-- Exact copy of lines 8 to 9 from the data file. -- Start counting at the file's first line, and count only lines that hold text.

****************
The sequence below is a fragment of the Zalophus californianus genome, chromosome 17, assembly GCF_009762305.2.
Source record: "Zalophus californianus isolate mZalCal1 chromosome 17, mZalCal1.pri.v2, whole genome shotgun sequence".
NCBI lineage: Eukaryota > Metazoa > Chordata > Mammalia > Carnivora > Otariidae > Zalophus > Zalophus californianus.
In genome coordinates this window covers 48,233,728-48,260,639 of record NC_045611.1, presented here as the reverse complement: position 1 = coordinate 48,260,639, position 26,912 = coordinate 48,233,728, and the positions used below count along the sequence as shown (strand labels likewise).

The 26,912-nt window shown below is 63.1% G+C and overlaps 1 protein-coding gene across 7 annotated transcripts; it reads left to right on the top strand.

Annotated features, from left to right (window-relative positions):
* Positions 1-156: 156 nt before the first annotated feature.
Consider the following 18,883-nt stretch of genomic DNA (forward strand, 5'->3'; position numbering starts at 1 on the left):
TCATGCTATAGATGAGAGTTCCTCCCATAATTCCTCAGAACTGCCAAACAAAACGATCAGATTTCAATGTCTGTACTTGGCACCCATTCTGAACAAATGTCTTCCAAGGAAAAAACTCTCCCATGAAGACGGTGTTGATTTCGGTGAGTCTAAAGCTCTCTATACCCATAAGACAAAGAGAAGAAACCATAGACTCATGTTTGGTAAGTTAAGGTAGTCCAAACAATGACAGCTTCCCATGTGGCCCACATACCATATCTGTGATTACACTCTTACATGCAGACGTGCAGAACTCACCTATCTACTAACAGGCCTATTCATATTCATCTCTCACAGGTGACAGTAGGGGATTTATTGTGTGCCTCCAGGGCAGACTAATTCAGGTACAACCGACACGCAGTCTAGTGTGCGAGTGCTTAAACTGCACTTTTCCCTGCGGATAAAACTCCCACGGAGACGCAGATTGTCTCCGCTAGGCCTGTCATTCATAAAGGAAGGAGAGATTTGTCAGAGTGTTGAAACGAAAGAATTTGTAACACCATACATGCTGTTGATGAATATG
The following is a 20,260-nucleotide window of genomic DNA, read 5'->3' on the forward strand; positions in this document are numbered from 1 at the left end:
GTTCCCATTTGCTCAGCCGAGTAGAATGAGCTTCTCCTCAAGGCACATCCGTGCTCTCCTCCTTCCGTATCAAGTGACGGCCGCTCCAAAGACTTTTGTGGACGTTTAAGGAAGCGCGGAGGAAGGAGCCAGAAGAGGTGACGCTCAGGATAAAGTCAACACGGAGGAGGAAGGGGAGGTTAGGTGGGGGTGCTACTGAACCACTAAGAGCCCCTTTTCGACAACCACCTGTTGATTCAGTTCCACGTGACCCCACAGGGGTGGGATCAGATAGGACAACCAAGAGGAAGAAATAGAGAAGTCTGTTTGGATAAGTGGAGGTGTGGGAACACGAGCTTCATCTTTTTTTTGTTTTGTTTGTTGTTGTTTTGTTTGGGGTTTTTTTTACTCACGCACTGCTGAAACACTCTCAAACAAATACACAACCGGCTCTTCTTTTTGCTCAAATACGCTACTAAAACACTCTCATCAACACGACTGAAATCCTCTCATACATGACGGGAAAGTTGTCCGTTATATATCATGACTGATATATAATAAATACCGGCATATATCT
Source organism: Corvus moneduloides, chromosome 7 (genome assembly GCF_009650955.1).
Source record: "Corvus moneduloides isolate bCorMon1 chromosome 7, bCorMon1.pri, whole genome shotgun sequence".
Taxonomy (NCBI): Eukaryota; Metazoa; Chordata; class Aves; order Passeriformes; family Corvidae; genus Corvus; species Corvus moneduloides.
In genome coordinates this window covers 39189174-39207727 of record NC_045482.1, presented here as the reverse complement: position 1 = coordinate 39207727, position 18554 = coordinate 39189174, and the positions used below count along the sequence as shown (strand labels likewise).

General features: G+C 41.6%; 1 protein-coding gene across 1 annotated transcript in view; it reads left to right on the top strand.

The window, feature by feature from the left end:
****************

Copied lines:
Consider the following 18,883-nt stretch of genomic DNA (forward strand, 5'->3'; position numbering starts at 1 on the left):
TCATGCTATAGATGAGAGTTCCTCCCATAATTCCTCAGAACTGCCAAACAAAACGATCAGATTTCAATGTCTGTACTTGGCACCCATTCTGAACAAATGTCTTCCAAGGAAAAAACTCTCCCATGAAGACGGTGTTGATTTCGGTGAGTCTAAAGCTCTCTATACCCATAAGACAAAGAGAAGAAACCATAGACTCATGTTTGGTAAGTTAAGGTAGTCCAAACAATGACAGCTTCCCATGTGGCCCACATACCATATCTGTGATTACACTCTTACATGCAGACGTGCAGAACTCACCTATCTACTAACAGGCCTATTCATATTCATCTCTCACAGGTGACAGTAGGGGATTTATTGTGTGCCTCCAGGGCAGACTAATTCAGGTACAACCGACACGCAGTCTAGTGTGCGAGTGCTTAAACTGCACTTTTCCCTGCGGATAAAACTCCCACGGAGACGCAGATTGTCTCCGCTAGGCCTGTCATTCATAAAGGAAGGAGAGATTTGTCAGAGTGTTGAAACGAAAGAATTTGTAACACCATACATGCTGTTGATGAATATG